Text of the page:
Conditions vary so much from location to location, what works for someone in one location may not work well at all in others. If the rootstock is in its permanent location and you can find enough scion wood I personally would cut those root stock back to say knee high and cleft graft a scion into the top of each one. I personally would wait until the scion just starts to break bud in the spring and hopefully weather conditions are consistently warm without being overly hot for at least a couple of weeks. You have alot of trees to graft so varying your approach might hopefully help you succeed on some. Look at it this way eventually your root stock will be so large you can try bark grafting! LOL Keep on smiling and good luck!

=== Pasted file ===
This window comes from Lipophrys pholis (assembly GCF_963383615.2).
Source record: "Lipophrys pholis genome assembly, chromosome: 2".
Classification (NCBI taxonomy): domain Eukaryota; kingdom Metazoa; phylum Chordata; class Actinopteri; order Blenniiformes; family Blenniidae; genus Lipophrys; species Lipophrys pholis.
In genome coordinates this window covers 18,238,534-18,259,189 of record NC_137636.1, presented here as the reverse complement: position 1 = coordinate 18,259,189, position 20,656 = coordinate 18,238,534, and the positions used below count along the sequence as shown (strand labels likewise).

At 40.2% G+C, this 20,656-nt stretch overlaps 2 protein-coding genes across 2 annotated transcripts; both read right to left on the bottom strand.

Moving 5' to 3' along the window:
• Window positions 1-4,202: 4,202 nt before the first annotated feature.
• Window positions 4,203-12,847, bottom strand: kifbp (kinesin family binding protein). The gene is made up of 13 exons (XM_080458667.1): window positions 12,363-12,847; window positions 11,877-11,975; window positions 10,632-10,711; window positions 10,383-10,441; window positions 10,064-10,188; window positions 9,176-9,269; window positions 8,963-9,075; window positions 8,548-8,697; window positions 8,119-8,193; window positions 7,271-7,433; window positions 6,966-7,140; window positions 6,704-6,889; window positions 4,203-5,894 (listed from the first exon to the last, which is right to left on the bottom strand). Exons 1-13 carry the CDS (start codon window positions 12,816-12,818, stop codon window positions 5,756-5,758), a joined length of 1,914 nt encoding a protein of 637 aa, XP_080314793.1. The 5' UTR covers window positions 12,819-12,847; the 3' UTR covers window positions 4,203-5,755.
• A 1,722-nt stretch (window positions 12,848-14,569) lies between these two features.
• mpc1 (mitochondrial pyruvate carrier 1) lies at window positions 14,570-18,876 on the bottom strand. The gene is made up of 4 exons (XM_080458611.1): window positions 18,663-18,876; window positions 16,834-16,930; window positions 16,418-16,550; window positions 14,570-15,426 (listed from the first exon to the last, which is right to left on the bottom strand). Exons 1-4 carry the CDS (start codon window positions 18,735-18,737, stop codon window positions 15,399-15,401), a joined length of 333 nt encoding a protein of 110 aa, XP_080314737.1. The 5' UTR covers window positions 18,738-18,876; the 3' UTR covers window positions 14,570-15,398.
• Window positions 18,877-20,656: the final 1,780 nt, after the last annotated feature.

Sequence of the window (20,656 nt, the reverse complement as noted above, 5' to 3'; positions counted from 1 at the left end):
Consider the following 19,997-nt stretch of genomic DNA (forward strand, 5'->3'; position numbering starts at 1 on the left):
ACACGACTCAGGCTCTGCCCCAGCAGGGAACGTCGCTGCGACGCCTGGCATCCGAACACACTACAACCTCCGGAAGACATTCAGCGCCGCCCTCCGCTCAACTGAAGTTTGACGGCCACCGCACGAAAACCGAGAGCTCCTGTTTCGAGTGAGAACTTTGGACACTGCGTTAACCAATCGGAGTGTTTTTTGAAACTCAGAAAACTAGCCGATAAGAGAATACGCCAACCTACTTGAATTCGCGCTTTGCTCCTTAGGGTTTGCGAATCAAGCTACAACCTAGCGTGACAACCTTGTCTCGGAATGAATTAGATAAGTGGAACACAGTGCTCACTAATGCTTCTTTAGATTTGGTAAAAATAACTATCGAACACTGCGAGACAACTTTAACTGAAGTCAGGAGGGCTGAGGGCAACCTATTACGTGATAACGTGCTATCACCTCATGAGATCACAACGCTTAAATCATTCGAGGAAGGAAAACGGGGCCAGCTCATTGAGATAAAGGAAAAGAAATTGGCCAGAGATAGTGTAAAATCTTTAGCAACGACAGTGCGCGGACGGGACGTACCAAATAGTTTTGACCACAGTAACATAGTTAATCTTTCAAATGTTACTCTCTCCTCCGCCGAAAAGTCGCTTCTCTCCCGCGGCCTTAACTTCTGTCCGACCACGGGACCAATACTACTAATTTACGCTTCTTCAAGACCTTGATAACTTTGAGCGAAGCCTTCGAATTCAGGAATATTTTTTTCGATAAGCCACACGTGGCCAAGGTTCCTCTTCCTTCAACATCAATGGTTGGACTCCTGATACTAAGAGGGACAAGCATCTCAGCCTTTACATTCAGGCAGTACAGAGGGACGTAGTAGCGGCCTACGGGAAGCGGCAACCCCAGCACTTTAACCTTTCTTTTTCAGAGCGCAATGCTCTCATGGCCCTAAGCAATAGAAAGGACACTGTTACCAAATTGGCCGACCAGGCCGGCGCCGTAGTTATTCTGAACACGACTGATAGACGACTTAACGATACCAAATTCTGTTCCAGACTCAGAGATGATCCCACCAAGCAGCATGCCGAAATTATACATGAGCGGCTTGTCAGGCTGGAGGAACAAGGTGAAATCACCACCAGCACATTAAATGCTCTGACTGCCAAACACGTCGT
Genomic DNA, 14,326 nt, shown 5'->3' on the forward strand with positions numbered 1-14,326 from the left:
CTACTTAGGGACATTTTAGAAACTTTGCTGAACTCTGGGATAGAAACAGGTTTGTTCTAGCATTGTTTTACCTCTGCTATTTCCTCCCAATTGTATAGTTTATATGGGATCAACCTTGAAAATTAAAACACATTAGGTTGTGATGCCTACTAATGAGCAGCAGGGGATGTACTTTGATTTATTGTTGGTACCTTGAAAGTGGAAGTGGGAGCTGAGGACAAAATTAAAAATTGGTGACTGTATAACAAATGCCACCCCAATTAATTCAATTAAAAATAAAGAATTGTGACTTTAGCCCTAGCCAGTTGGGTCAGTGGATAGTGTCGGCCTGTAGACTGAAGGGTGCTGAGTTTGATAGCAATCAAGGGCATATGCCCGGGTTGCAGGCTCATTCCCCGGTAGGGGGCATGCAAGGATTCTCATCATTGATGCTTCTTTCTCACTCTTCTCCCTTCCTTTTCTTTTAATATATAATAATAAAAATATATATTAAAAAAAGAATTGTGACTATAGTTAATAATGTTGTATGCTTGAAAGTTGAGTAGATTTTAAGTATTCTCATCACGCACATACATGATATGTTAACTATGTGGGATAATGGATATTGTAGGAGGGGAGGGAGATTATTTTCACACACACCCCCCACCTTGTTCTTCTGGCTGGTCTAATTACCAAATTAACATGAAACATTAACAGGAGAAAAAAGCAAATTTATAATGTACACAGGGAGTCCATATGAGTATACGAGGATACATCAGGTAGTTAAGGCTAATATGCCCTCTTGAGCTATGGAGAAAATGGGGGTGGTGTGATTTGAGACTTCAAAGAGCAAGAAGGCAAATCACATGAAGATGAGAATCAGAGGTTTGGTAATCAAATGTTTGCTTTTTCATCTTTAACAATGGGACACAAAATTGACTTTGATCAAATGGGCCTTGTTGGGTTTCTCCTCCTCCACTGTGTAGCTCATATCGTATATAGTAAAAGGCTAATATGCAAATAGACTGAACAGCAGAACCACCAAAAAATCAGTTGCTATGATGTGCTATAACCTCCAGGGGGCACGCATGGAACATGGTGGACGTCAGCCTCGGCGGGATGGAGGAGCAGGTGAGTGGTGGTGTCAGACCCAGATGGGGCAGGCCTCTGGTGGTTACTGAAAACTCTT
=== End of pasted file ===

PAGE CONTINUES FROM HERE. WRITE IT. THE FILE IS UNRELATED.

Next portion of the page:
I will (most likely) be moving them from the nursery area over the winter into their final destination, a large field.
(Yeah, my timing is a year off. The little trees should have been budded/grafted when we first planted them: they were much larger we expected, etc. weather was terrible, covid and no farm labor, etc.)
Does it make sense to try to bench graft them (rather than field graft) since we are digging them and moving them? We will have each small tree out of the ground briefly as we move them.